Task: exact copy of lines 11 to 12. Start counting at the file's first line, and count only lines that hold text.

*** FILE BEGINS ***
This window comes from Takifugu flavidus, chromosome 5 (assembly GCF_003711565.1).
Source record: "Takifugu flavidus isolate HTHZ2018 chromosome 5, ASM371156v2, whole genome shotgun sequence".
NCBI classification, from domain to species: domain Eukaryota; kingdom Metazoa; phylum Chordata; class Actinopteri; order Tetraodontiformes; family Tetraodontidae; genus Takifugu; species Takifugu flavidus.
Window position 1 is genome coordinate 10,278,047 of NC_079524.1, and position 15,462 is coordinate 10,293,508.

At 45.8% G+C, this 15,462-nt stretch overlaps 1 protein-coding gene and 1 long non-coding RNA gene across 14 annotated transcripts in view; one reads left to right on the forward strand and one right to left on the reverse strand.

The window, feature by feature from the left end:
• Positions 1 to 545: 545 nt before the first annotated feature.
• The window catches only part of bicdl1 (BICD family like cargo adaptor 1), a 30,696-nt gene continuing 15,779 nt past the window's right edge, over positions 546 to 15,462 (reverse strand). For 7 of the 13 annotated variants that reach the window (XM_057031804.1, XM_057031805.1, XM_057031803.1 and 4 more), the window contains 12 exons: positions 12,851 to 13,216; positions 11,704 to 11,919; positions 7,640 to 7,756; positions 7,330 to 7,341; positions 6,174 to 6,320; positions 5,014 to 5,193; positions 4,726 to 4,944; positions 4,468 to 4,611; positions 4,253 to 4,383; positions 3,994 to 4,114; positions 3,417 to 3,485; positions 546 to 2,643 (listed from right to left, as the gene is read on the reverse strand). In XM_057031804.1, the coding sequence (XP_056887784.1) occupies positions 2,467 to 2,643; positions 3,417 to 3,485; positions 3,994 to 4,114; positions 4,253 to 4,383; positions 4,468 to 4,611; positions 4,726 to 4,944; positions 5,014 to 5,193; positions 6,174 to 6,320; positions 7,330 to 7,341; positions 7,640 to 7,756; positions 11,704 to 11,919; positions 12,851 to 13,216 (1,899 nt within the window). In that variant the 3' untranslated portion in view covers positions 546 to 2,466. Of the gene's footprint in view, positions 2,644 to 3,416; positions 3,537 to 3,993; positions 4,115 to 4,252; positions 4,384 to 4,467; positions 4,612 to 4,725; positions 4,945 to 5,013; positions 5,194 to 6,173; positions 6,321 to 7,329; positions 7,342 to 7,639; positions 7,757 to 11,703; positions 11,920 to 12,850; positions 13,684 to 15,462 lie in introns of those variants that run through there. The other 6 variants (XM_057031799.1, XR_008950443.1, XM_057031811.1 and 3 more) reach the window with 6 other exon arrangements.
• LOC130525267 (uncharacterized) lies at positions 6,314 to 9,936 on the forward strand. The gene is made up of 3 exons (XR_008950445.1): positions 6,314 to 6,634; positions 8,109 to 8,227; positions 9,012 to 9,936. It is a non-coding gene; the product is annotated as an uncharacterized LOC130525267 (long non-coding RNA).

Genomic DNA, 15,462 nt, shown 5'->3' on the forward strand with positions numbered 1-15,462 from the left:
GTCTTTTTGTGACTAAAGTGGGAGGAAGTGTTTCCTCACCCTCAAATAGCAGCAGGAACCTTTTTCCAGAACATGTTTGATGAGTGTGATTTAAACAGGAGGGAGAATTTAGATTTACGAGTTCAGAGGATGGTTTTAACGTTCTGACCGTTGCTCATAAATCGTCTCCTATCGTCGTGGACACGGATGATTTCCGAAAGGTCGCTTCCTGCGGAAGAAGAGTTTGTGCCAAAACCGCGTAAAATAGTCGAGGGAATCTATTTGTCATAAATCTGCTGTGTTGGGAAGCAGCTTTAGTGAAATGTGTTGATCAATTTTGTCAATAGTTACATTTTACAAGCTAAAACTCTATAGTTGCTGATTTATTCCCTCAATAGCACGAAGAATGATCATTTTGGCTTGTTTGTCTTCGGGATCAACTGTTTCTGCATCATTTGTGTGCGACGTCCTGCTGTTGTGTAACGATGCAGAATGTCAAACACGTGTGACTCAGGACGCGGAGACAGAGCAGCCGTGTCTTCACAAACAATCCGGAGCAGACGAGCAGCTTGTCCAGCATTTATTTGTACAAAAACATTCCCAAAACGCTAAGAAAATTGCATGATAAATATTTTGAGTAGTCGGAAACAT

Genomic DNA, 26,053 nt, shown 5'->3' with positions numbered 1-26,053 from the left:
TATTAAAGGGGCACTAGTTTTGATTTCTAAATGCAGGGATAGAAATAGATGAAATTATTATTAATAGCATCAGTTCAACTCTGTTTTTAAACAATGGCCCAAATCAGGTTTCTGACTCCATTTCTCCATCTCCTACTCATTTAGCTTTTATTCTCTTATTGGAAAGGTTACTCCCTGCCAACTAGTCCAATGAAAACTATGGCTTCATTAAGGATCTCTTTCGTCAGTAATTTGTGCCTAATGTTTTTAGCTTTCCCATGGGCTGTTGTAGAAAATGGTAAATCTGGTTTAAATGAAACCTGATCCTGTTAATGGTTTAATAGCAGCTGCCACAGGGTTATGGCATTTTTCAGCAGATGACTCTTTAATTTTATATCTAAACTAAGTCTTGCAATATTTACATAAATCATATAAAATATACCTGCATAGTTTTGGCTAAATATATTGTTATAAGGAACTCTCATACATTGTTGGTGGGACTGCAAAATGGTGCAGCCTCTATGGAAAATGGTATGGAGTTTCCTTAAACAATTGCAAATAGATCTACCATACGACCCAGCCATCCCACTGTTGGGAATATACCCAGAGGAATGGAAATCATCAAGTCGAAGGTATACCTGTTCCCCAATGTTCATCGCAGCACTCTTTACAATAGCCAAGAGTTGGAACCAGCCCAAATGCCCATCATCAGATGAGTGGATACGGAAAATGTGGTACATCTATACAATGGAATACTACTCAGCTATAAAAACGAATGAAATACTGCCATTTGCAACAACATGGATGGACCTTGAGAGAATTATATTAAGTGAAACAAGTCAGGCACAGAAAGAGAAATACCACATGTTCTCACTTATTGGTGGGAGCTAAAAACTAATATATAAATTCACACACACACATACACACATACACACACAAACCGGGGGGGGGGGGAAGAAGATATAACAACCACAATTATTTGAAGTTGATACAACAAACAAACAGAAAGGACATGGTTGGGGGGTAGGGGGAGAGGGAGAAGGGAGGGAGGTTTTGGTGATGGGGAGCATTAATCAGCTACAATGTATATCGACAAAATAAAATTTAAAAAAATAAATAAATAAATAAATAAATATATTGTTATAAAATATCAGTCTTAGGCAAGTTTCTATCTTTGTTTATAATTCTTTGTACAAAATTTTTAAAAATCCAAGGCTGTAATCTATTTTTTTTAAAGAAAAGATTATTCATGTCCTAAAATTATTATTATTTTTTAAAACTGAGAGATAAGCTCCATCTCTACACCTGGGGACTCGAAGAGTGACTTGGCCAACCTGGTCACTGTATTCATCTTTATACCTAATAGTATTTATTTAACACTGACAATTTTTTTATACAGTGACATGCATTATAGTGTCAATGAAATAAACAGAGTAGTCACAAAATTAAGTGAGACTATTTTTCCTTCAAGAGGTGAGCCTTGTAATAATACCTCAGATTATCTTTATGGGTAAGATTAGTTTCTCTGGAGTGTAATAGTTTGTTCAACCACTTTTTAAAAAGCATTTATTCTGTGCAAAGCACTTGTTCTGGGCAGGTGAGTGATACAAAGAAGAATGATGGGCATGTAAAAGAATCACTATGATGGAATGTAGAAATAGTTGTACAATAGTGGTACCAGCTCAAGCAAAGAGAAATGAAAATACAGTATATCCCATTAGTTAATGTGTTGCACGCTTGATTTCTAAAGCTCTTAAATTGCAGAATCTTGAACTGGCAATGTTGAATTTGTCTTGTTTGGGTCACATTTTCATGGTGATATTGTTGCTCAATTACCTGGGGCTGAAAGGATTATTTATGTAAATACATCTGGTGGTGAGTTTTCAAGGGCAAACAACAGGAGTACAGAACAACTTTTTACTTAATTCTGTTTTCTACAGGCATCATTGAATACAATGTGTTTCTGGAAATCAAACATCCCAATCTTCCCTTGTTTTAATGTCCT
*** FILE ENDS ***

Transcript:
GTCTTTTTGTGACTAAAGTGGGAGGAAGTGTTTCCTCACCCTCAAATAGCAGCAGGAACCTTTTTCCAGAACATGTTTGATGAGTGTGATTTAAACAGGAGGGAGAATTTAGATTTACGAGTTCAGAGGATGGTTTTAACGTTCTGACCGTTGCTCATAAATCGTCTCCTATCGTCGTGGACACGGATGATTTCCGAAAGGTCGCTTCCTGCGGAAGAAGAGTTTGTGCCAAAACCGCGTAAAATAGTCGAGGGAATCTATTTGTCATAAATCTGCTGTGTTGGGAAGCAGCTTTAGTGAAATGTGTTGATCAATTTTGTCAATAGTTACATTTTACAAGCTAAAACTCTATAGTTGCTGATTTATTCCCTCAATAGCACGAAGAATGATCATTTTGGCTTGTTTGTCTTCGGGATCAACTGTTTCTGCATCATTTGTGTGCGACGTCCTGCTGTTGTGTAACGATGCAGAATGTCAAACACGTGTGACTCAGGACGCGGAGACAGAGCAGCCGTGTCTTCACAAACAATCCGGAGCAGACGAGCAGCTTGTCCAGCATTTATTTGTACAAAAACATTCCCAAAACGCTAAGAAAATTGCATGATAAATATTTTGAGTAGTCGGAAACAT

Genomic DNA, 26,053 nt, shown 5'->3' with positions numbered 1-26,053 from the left: